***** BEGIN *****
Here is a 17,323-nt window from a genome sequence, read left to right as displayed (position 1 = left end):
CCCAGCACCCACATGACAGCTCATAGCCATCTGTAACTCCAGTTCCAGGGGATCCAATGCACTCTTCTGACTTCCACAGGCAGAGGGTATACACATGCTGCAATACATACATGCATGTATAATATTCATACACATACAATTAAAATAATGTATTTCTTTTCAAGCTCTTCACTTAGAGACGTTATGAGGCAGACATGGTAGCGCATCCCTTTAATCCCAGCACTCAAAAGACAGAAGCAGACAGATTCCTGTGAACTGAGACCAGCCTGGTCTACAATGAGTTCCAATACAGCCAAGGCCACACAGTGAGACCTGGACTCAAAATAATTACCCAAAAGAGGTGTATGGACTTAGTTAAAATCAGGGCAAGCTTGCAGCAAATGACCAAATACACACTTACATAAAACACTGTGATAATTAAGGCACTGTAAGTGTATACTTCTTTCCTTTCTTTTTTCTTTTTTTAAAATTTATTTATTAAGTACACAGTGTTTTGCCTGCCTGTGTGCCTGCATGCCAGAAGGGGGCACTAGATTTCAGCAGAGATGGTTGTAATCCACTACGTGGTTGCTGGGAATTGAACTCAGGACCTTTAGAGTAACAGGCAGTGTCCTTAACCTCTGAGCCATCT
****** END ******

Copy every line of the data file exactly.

Here is a 17,323-nt window from a genome sequence, read left to right as displayed (position 1 = left end):
CCCAGCACCCACATGACAGCTCATAGCCATCTGTAACTCCAGTTCCAGGGGATCCAATGCACTCTTCTGACTTCCACAGGCAGAGGGTATACACATGCTGCAATACATACATGCATGTATAATATTCATACACATACAATTAAAATAATGTATTTCTTTTCAAGCTCTTCACTTAGAGACGTTATGAGGCAGACATGGTAGCGCATCCCTTTAATCCCAGCACTCAAAAGACAGAAGCAGACAGATTCCTGTGAACTGAGACCAGCCTGGTCTACAATGAGTTCCAATACAGCCAAGGCCACACAGTGAGACCTGGACTCAAAATAATTACCCAAAAGAGGTGTATGGACTTAGTTAAAATCAGGGCAAGCTTGCAGCAAATGACCAAATACACACTTACATAAAACACTGTGATAATTAAGGCACTGTAAGTGTATACTTCTTTCCTTTCTTTTTTCTTTTTTTAAAATTTATTTATTAAGTACACAGTGTTTTGCCTGCCTGTGTGCCTGCATGCCAGAAGGGGGCACTAGATTTCAGCAGAGATGGTTGTAATCCACTACGTGGTTGCTGGGAATTGAACTCAGGACCTTTAGAGTAACAGGCAGTGTCCTTAACCTCTGAGCCATCT